“It has us a little bit worried,” he said Monday afternoon. “This was a really sharp increase over the weekend.”
In recent weeks, Henry Ford has typically had about 150 coronavirus patients filling hospital beds. By Monday, the COVID-19 census had jumped to 250 patients.
“The case rate, which is how many new infections there are per 100,000 people, it’s going up across the entire state, especially in southeast Michigan,” Cunningham said. “So I do expect the numbers will continue to get worse for a bit.”
Michigan’s case rate is now 342.5 per 100,000 people — more than double the case rate two months ago, when Michigan saw 152.3 new infections per 100,000, according to the CDC.
The seven-day average of the percentage of positive coronavirus tests — another indicator of community spread of the virus — now exceeds 14% statewide, according to state health department data.
On the west side of the state, the percentage of positive tests is even higher, said Dr. Darryl Elmouchi, president of Spectrum Health West Michigan.
“Last week, it skyrocketed,” he said. “We’ve had many days in the 20s. So something different is happening this time that we just can’t quite describe. But it’s definitely real and we are seeing in our outpatient testing a lot of breakthrough” infections.
Most people who get vaccine breakthrough cases have mild infections, he said, and don’t need hospital care. Of the 281 COVID-19 patients hospitalized across Spectrum Health’s 14 hospitals, 85% are unvaccinated.
“For those (hospitalized with COVID-19) that are vaccinated, they’re at least a decade older on average, and they have many more co-morbidities. So they’re older, sicker people.”
They’re people who need boosters, Elmouchi said.
Many people don’t realize they’re eligible for a booster, Elmouchi said. The shots aren’t just for elderly people or those with immune-suppressing conditions, cancer or heart disease.
“The CDC now extended it,” he said. “If you have a BMI (body mass index) of 25 or greater, which is just mildly overweight, … you qualify” as long as it has been at least six months since your second dose of a Pfizer or Moderna vaccine or two months after a single dose of Johnson & Johnson’s vaccine.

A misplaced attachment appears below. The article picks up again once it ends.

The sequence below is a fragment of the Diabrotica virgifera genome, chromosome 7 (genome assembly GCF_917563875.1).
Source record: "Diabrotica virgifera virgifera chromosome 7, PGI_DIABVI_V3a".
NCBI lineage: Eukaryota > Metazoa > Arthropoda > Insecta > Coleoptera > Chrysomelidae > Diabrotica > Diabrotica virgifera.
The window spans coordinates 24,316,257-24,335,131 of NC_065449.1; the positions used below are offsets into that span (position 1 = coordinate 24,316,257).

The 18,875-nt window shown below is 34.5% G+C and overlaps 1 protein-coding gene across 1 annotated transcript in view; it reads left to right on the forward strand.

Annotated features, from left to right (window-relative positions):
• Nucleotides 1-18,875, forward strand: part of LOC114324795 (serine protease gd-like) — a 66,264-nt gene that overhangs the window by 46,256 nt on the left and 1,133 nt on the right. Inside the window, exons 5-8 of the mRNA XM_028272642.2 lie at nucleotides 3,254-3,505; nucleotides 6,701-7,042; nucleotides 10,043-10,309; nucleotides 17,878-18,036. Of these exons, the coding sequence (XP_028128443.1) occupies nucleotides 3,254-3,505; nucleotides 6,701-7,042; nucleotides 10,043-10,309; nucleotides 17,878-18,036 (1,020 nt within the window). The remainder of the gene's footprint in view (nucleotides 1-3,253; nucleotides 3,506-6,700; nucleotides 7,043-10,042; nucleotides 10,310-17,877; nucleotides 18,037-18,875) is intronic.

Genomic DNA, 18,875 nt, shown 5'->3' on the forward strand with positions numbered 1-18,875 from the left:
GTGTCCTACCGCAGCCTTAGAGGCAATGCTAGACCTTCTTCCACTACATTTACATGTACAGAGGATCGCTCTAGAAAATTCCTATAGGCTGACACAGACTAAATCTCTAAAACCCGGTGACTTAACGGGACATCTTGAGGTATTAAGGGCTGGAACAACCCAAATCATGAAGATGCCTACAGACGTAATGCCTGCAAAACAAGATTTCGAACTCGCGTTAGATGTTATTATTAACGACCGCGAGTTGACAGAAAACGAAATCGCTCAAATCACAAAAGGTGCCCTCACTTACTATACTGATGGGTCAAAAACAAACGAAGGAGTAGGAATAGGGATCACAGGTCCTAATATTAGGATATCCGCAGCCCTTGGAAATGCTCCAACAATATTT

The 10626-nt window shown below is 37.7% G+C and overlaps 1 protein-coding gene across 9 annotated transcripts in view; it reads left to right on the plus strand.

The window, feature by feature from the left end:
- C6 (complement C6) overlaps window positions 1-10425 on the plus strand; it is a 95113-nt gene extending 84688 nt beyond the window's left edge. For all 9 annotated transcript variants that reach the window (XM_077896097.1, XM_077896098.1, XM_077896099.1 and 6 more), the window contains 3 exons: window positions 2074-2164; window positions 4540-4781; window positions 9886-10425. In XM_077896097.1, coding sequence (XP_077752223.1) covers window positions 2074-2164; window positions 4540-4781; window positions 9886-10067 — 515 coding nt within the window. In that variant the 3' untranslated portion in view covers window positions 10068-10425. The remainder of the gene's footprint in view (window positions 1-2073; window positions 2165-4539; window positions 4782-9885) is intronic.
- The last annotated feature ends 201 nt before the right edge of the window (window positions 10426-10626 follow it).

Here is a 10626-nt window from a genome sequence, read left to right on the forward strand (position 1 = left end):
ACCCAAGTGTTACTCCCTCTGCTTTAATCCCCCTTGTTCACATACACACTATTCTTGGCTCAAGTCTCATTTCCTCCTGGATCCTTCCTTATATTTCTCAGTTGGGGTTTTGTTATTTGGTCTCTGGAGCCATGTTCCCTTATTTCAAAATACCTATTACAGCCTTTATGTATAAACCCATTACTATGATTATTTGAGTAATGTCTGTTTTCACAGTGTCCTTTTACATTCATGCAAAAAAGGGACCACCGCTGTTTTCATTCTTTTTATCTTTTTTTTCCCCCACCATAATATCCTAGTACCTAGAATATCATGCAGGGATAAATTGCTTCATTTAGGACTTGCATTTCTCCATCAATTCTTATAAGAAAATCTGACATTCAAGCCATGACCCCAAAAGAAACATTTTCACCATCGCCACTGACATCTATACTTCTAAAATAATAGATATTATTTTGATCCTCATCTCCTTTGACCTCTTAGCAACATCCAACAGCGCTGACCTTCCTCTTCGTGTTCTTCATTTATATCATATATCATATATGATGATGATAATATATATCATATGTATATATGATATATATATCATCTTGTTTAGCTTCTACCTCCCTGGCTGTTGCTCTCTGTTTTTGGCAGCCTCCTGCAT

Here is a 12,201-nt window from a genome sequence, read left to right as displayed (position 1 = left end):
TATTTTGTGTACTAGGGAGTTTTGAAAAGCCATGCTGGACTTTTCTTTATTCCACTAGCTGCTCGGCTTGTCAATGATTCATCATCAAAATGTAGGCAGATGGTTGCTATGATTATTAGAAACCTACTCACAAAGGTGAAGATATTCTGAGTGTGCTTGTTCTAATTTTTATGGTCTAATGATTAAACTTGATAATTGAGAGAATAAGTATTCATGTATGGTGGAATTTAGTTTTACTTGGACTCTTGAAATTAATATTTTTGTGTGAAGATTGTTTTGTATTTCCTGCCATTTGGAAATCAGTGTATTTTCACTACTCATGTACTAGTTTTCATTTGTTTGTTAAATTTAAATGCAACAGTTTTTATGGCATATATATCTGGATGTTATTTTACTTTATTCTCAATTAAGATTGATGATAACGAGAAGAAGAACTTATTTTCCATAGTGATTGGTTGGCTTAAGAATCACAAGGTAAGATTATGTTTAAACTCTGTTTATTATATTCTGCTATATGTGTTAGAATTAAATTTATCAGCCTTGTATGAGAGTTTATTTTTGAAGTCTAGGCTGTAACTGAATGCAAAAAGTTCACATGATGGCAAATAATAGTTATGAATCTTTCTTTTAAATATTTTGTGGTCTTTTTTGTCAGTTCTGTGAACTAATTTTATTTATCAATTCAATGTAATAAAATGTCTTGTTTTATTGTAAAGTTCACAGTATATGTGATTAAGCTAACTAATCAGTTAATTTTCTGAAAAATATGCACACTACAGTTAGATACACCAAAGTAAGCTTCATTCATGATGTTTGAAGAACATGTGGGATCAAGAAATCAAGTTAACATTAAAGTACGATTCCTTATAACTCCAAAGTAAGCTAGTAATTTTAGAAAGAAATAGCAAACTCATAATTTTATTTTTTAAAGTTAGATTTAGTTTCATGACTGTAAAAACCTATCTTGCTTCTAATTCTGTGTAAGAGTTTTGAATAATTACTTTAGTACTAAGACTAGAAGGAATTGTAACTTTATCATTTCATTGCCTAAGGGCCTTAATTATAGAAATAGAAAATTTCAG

He estimated at least 70% of the adult population would qualify for a booster in Michigan based on the BMI standard and other conditions, such as pregnancy and mood disorders. Smokers qualify, as do people with substance use disorder.
Yet as of Monday, only about 915,000 booster doses had been administered in Michigan. Here’s how the booster distribution breaks down:
- 21.9% of the 75 and older population have gotten a booster
- 35% of those ages 65-74 have had a booster
- 24.3% of people ages 50-64 have had a booster
- 8.2% of people ages 40-49 have had a booster
- 6.7% of people ages 30-39 have had a booster
- 3.6% of people ages 20-29 have had a booster
“Most people think I’m not immunocompromised. I’m not over 65. I’m not in health care. I’m not worried,” Elmouchi said.
Front-line workers are eligible for booster shots, too — even if they don’t have health conditions that would qualify them. That includes first responders, police officers, firefighters, corrections officers, postal workers, health care workers, teachers, along with people who work in grocery stores, public transit, manufacturing and agriculture.
“The message gets very confusing for the average person,” Elmouchi said. “It’s really unfortunate because ultimately, at the end of the day, we all know that everyone who’s eligible for a vaccine would benefit from getting one.
“And then from a booster standpoint, I think it’s very unclear to people how important they are to prevent you from getting sick and missing work or missing … the holidays with your family, and potentially keeping you out of the hospital.”